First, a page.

The Reading Room was completely destroyed during the general destruction of property during the Serbian-Turkish Wars (1876-78). It was reopened in 1879 but due to the lack of finances, it was closed down after two years. The director of the Gymnasium initiated the opening of the Gymnasium Reading Room in 1881, and perhaps that was the reason to close the City Reading Room. In 1892 the gymnasium professors and other intellectuals formed a Council with the task off founding the Black River County Library and it probably worked for a brief period of time. From 1894 until the beginning of the World War I there was also a Reading Room of Zaječar Trade Youth. Also, at the beginning of the 20th century the City Casina was opened with the reading room and library, but was organized on membership base for a limited number of members.
At the end of 1909 the Public Library was opened in the Gymnasium building and operated until the World War I. During the war and Bulgarian occupation, Serbian books were publicly burned or stolen, which completely destroyed all libraries located in this building – The Gymnasium Library, The Library of School Books, The Teachers’ Library, and the Library of the Pupil’s Organization “Napredak” (“Progress”).
There is no historical record testifying about the existence of a public library in Zaječar between two world wars, nevertheless we know for sure that there were other Reading Rooms and libraries satisfying the needs of particular categories of citizens and young people. Soon after the liberation in 1918 the libraries were opened again in Gymnasium and in the Primary School, the City Casina with the reading room was reopened, as well as the Reading Room of Zaječar Trade Youth. In 1920 the Reading Room “Tucović” was formed by the sub-council of the Traffic and Transport Workers Union, as well as by the Culture and Art Society “Abrašević”. In those libraries, the workers were able to study workers’ press and Marxist books. The returning emigrants from France after World War I founded the Society of the Friends of France, with its own library with French books and newspapers, and which was later located in one of the offices in the building of Cinema “Timok”.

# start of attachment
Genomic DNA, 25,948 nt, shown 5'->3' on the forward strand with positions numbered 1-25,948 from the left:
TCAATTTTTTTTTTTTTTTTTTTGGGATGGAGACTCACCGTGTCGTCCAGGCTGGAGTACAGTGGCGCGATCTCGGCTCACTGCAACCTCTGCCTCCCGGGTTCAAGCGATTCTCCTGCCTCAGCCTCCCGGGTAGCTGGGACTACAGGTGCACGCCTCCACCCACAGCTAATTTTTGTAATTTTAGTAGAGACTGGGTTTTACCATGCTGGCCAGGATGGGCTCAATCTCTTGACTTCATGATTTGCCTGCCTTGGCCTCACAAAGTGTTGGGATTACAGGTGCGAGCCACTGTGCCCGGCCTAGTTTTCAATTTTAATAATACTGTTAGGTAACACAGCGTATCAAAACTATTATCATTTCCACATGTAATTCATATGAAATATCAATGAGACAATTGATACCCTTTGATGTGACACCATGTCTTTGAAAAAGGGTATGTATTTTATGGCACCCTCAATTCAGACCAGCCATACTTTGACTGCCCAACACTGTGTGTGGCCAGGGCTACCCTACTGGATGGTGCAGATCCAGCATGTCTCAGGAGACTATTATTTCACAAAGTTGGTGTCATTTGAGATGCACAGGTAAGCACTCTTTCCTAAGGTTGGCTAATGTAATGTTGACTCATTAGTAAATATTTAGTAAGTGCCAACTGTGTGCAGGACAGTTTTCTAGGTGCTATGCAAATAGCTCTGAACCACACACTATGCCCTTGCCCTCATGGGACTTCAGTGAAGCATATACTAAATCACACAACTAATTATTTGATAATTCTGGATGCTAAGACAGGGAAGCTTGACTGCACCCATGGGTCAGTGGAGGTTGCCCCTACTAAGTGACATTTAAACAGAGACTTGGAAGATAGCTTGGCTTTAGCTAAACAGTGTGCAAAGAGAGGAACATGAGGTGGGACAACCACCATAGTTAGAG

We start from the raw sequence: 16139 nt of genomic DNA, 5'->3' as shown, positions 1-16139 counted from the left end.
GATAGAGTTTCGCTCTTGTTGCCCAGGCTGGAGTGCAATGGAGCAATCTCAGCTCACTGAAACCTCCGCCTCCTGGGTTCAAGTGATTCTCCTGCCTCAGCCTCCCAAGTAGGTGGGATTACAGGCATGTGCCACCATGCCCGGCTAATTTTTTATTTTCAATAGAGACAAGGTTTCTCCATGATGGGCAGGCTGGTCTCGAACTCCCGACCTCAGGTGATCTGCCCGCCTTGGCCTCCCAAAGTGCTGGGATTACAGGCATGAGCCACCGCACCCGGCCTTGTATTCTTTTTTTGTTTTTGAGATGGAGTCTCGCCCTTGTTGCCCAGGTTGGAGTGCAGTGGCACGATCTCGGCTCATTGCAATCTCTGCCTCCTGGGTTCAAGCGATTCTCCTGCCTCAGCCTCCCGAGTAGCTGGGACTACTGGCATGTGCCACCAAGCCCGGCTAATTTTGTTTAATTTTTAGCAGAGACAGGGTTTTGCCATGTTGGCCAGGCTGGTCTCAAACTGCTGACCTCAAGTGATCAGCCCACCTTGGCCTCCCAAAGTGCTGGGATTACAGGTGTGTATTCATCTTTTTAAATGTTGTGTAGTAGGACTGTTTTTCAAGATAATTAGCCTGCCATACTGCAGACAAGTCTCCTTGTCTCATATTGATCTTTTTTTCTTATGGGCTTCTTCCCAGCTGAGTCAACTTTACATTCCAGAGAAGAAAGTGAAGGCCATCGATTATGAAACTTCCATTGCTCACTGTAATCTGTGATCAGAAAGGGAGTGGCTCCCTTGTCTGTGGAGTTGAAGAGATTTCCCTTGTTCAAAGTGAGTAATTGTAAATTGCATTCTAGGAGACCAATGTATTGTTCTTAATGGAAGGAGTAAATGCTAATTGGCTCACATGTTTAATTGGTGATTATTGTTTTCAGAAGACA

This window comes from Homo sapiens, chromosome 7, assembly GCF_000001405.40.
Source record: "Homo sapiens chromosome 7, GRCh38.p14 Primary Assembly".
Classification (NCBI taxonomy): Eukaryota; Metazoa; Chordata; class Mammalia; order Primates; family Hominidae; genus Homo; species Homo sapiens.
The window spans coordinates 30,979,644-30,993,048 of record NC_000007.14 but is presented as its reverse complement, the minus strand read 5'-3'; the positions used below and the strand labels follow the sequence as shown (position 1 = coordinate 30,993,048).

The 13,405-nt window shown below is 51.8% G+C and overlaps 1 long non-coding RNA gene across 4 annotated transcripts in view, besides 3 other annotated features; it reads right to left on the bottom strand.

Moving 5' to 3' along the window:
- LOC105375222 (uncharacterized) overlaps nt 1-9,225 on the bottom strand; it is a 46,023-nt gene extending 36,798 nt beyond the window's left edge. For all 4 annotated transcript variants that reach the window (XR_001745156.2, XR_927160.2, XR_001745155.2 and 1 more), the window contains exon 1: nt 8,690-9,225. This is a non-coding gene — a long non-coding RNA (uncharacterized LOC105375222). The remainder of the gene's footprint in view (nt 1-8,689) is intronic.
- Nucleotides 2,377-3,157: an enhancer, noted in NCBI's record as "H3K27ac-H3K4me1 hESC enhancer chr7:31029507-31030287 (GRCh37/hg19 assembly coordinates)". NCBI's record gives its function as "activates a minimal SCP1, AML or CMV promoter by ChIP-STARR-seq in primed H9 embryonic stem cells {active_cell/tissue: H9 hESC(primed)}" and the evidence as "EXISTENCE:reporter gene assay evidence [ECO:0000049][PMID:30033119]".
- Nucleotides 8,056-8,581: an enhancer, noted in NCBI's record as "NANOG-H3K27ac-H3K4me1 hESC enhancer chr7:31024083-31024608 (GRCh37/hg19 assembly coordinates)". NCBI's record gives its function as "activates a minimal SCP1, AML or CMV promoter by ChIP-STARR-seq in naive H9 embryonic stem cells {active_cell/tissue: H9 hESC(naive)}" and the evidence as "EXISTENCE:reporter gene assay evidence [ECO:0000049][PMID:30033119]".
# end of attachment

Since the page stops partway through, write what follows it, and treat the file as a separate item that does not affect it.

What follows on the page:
During the World War II occupation, all societies and organizations were banned, hence their libraries were closed down as well. The books were not protected so the majority of several thousands of books were stolen or destroyed.